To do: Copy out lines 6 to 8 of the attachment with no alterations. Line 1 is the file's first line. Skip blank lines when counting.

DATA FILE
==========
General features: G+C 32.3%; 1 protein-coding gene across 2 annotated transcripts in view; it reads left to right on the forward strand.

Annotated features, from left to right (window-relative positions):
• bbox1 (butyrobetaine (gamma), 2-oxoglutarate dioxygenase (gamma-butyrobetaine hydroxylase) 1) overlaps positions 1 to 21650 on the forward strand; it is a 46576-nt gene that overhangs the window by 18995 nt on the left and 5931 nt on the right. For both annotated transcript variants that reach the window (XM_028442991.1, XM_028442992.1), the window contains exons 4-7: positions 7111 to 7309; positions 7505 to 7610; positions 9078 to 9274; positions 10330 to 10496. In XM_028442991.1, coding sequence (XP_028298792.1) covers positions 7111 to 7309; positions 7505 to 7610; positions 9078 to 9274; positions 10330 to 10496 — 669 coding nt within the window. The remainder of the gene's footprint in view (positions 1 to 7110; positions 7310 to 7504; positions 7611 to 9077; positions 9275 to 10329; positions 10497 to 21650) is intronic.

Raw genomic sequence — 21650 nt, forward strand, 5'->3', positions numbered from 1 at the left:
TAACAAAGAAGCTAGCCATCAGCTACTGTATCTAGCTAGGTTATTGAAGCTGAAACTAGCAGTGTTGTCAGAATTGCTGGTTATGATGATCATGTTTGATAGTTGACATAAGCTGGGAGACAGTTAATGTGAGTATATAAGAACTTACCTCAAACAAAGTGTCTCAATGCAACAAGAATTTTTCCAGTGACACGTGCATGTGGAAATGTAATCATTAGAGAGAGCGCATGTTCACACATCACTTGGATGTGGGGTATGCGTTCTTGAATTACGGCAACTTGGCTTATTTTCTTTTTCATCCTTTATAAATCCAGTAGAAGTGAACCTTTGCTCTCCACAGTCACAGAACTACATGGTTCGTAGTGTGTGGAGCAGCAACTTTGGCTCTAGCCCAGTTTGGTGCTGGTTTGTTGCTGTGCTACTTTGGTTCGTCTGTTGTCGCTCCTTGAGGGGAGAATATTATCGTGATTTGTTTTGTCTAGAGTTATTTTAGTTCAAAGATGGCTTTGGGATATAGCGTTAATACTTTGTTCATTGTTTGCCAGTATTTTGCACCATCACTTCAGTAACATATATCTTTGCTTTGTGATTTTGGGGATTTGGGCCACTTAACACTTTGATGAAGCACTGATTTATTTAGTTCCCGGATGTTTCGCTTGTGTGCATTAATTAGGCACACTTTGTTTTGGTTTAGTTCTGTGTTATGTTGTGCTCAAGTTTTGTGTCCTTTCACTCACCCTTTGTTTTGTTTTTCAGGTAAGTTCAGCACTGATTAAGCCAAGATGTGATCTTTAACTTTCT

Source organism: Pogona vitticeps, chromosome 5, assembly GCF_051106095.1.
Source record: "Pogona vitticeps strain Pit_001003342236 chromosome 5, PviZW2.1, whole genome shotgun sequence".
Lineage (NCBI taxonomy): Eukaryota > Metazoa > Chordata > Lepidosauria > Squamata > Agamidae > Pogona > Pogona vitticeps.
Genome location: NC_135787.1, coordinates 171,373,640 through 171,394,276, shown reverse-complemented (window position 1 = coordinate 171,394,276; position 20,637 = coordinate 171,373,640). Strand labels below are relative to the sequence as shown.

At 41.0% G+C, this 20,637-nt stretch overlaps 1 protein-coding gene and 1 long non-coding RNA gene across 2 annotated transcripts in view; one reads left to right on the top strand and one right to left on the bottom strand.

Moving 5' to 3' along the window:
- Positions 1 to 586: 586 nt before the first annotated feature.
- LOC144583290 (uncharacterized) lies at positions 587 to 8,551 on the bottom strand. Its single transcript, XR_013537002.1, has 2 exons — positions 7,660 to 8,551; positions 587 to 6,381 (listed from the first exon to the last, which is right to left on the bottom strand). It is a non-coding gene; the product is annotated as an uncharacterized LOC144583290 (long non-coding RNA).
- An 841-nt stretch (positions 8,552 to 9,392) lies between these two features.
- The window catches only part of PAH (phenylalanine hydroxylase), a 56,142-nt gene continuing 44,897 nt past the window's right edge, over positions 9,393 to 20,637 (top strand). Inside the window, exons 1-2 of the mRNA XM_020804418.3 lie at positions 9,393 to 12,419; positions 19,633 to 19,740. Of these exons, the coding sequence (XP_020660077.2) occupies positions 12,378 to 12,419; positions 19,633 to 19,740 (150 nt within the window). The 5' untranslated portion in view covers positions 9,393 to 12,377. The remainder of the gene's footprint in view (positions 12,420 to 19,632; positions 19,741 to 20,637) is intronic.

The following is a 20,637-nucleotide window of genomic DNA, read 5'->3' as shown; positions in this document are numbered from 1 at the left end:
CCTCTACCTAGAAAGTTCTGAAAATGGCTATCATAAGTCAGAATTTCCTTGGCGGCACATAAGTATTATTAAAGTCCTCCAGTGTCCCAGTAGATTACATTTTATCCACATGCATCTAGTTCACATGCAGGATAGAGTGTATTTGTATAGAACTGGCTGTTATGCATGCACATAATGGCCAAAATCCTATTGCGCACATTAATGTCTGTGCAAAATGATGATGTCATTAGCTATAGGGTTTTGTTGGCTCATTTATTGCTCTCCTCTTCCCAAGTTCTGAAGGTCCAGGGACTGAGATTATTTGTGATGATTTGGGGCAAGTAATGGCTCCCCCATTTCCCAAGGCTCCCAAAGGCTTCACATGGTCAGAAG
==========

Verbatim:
Source organism: Pogona vitticeps, chromosome 5, assembly GCF_051106095.1.
Source record: "Pogona vitticeps strain Pit_001003342236 chromosome 5, PviZW2.1, whole genome shotgun sequence".
Lineage (NCBI taxonomy): Eukaryota > Metazoa > Chordata > Lepidosauria > Squamata > Agamidae > Pogona > Pogona vitticeps.